• Rebels with/out a political cause: the Jailtacht and beyond
  • Prostitutes of the Irish language?
  • Conclusions

Chapter 6. ‘Our own native language’: Local Representations and Practices of the Irish language

  • Between purism and pragmatism: the micro-dynamics of Irish language usage
  • The political hijacking of the Irish language revival: the meso-dynamics of supply and demand
  • ‘Our own native language?’ The macro-dynamics of rights activism, ethnicism and nationalism
  • Conclusions

PART II: IRISH IDENTITY IN CATHOLIC WEST BELFAST

Chapter 7. ‘It’s part of what we are’ – Identifying Identity
Chapter 8. Becoming (Aware of) Who You Are: Irish

  • Roibeárd, age 63
  • Rónán, age 61
  • Mairéad, age 58
  • Micheál, age 55
  • Dónal, age 49
  • Fíona, age 47
  • Pól, age 47
  • Pádraigín, age 40
  • Sinéad, age 33
  • Caoimhín, age 17
  • Preliminary observations

Chapter 9. Casting Nets of Identity: a Contemporary History of Irishness in Catholic West Belfast

  • ‘A constant counter-narrative to the dominant narrative of the society’: emerging structural contexts for/eclosing Irishness in Northern Ireland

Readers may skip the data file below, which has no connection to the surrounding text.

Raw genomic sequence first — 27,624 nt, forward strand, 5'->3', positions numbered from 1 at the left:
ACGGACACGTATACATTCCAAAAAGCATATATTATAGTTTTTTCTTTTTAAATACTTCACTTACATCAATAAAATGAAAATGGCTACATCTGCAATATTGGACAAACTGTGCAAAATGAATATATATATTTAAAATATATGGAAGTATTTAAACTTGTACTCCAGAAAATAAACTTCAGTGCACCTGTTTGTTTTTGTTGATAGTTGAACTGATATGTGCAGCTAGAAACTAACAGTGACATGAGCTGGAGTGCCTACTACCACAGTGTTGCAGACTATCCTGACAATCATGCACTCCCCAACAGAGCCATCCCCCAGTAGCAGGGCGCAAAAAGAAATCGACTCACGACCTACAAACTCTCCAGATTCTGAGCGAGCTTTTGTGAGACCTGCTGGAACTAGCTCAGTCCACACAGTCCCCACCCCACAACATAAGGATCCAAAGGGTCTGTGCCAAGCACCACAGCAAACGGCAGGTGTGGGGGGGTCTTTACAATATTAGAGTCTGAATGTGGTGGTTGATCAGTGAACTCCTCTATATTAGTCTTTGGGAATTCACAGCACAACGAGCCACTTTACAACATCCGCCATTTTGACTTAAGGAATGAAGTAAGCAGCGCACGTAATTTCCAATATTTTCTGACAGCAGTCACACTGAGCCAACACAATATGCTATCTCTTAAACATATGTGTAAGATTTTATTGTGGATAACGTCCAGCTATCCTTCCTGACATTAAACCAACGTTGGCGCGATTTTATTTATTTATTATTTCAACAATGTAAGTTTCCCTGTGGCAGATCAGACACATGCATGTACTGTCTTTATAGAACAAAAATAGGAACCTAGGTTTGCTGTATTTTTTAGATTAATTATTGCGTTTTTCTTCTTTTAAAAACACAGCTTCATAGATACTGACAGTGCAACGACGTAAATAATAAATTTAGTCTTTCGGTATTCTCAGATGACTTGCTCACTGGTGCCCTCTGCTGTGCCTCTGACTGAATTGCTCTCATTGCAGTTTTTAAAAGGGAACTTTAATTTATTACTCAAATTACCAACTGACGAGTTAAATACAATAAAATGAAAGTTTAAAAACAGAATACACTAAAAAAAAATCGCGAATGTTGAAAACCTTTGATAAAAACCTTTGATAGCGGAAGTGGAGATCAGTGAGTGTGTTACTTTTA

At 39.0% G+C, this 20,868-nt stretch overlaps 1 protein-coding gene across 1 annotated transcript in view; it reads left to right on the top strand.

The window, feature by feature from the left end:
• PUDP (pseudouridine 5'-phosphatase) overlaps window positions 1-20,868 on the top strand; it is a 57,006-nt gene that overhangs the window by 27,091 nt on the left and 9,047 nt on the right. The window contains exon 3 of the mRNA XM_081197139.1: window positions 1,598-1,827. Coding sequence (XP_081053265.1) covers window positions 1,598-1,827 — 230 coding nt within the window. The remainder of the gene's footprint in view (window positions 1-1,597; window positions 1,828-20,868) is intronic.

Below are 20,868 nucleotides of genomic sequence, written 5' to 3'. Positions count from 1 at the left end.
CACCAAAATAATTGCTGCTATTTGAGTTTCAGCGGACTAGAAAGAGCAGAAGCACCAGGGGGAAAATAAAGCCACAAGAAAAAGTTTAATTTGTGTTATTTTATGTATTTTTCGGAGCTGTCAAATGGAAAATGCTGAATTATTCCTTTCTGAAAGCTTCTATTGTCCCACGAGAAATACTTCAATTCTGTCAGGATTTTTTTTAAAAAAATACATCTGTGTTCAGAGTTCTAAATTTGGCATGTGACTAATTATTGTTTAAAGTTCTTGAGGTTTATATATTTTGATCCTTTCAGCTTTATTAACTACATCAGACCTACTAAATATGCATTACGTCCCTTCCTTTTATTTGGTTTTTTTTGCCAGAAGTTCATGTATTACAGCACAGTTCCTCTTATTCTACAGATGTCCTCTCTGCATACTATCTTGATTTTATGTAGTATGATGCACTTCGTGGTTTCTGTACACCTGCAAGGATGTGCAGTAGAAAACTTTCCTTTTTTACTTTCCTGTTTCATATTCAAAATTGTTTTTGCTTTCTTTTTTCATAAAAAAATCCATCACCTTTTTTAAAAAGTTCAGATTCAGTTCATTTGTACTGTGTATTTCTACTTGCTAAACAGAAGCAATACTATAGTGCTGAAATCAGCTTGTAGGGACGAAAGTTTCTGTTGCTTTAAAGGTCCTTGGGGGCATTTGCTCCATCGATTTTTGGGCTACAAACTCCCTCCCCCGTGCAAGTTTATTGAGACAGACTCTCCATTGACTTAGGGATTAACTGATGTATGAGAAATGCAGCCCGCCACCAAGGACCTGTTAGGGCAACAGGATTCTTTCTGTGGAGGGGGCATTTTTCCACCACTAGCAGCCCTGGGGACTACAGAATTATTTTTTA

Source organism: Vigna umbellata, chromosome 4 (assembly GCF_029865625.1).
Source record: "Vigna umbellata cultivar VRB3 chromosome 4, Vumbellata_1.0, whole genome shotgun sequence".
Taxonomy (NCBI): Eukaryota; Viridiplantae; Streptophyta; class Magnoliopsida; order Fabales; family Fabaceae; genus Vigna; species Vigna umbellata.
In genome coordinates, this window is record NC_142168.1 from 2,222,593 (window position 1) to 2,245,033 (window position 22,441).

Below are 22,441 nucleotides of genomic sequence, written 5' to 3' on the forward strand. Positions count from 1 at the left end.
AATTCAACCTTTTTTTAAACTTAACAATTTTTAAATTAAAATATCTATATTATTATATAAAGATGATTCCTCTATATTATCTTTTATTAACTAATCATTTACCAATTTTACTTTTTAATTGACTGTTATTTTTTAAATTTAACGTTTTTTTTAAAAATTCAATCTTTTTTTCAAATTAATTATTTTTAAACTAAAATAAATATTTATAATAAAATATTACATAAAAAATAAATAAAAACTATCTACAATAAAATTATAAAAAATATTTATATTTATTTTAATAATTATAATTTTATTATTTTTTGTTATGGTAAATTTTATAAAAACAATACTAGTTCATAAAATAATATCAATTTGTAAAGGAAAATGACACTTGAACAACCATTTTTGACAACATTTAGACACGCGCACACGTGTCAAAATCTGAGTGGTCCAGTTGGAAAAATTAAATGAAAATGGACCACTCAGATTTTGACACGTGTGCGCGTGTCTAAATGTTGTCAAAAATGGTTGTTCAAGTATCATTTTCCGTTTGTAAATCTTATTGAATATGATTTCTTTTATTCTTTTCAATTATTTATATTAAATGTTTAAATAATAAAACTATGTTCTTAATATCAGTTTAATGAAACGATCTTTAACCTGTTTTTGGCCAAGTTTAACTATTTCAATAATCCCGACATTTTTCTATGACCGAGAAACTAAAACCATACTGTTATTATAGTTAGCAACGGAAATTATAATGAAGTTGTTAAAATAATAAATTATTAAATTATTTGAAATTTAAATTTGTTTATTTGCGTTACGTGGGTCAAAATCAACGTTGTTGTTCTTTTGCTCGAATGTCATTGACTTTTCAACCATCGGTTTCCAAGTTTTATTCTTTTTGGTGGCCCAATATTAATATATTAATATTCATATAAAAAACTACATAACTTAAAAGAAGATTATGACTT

• No games, just sports? Gaelic games and the playground of Catholic West Belfast
  • ‘If you feel like singing, do sing an Irish song’: Irish music in Catholic West Belfast
  • Knowing how to do your sevens: dancing to the tune of Irishness in Catholic West Belfast
  • Conclusions

Chapter 10. ‘Something inside so strong’: Local Representations and Practices of Irishness

  • What it takes to be Irish
  • The Irishness of Protestants and the politics of a classificatory anomaly
  • Autochthony as the causal logic behind ethnicity
  • Conclusions

EPILOGUE

Chapter 11. ‘Trying to make sense of it all’: Identity Matters in Catholic West Belfast

POST SCRIPTUM

Bibliography
Index